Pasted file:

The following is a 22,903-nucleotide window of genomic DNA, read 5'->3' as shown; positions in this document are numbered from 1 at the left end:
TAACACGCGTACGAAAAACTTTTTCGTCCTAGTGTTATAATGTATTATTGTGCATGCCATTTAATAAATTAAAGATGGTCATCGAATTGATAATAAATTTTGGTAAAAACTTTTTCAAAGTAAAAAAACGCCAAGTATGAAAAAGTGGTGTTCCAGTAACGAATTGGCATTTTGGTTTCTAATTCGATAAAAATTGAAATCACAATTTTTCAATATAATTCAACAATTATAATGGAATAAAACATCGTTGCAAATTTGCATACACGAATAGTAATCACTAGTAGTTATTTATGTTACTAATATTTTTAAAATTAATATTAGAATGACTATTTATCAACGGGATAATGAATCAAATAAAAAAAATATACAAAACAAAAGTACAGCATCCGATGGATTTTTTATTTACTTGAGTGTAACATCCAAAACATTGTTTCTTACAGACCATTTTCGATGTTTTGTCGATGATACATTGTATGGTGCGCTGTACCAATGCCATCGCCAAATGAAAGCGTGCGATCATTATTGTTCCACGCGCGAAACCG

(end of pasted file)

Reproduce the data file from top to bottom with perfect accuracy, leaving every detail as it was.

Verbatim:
The following is a 22,903-nucleotide window of genomic DNA, read 5'->3' as shown; positions in this document are numbered from 1 at the left end:
TAACACGCGTACGAAAAACTTTTTCGTCCTAGTGTTATAATGTATTATTGTGCATGCCATTTAATAAATTAAAGATGGTCATCGAATTGATAATAAATTTTGGTAAAAACTTTTTCAAAGTAAAAAAACGCCAAGTATGAAAAAGTGGTGTTCCAGTAACGAATTGGCATTTTGGTTTCTAATTCGATAAAAATTGAAATCACAATTTTTCAATATAATTCAACAATTATAATGGAATAAAACATCGTTGCAAATTTGCATACACGAATAGTAATCACTAGTAGTTATTTATGTTACTAATATTTTTAAAATTAATATTAGAATGACTATTTATCAACGGGATAATGAATCAAATAAAAAAAATATACAAAACAAAAGTACAGCATCCGATGGATTTTTTATTTACTTGAGTGTAACATCCAAAACATTGTTTCTTACAGACCATTTTCGATGTTTTGTCGATGATACATTGTATGGTGCGCTGTACCAATGCCATCGCCAAATGAAAGCGTGCGATCATTATTGTTCCACGCGCGAAACCG